Subsidies discipline via the WTO is a subject also being considered by other natural resource industries, including forestry. The US forest industry has already asked the American government to document the role of subsidies in the global industry, building the case that other nations enjoy an unfair advantage. Depending on how the fisheries subject develops, other industries may be encouraged or discouraged from introducing their agenda into the WTO. One can compare it to asking hedge fund managers to design a new architecture for global finance. This prospect is precisely the danger of giving the WTO new mandates to sort out ecological crises that have been the direct results of export-oriented development policies.

II. New Mandates: An Anti-Sustainable Development Agenda Commonly known by the name of the place where rich nations first forced these issues onto the WTO agenda (the 1996 WTO Ministerial in Singapore), the official negotiating status of the so-called "Singapore issues" was unclear when trade ministers left Doha, and still no resolution is within sight. The "Singapore issues" include investment (i.e., the MAI), competition, government procurement, and trade facilitation. If negotiation of these issues is recognized as officially launched, the WTO may be able to prevent citizens from using their governments to regulate foreign investment or to channel tax dollars toward poverty alleviation and conserving natural systems. Liberating global capital from serving the needs of people and nature would represent the ultimate triumph for the world trade body whose very mission is to exclude civil society from shaping economic systems. If taken, these decisions would have great influence over the outcomes of Johannesburg on both private investment and public spending in the financing of development.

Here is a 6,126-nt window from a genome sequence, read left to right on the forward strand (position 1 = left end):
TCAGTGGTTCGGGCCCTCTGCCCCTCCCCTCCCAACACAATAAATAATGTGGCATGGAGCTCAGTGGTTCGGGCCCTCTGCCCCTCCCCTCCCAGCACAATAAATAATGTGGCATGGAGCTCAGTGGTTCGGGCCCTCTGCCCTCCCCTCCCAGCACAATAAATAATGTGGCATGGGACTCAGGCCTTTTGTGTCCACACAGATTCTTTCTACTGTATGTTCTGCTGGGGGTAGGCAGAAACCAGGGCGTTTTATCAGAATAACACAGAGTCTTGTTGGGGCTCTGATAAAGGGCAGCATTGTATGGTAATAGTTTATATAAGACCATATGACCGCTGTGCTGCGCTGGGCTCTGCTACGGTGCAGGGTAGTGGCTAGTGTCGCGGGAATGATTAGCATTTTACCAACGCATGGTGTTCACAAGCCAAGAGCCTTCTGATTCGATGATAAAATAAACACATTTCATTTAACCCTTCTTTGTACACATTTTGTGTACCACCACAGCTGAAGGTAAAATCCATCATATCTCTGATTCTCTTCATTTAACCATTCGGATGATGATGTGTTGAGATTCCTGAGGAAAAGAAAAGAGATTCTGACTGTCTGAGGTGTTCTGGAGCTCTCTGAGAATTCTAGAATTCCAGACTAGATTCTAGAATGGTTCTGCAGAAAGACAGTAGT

1. Investment: Return of the MAI

Currently, governments have the legal right (although not always the political leverage or will) to channel inward investment towards national development goals. These can include the nurturing of domestic industries, poverty alleviation programs, reinvesting profits domestically, or long-term planning of natural resource management. A WTO investment agreement is aimed at constraining these abilities of governments to control foreign capital. Capital controls are a necessary element of any sustainable development agenda. People need to retain the ability to control foreign direct investment (FDI) because global corporations are not guided by principles of sustainable development. Rather they are oriented toward satisfying the high expectations of unaccountable global investors. Global investors want to use the WTO to take away people's power use their governments to capture benefits from inward investment.

2. Government Procurement

The goods and services governments purchase are a key source of many nations' community empowerment programs, green purchasing guidelines, and labeling requirements. In some nations, government procurement can make up as much as two-thirds of GDP, so WTO disciplines over the way tax-dollars are spent can be a powerful way for corporations to penetrate new markets. The WTO Government Procurement talks are aimed at reducing the voice that citizens have over how their taxes are spent, such as purchasing recycled paper or natural gas vehicles, or contracting services with low-income communities. Policy tools for achieving ecologically sustainable, equitable development could become violations of WTO rules if this agenda item proceeds.

3. Competition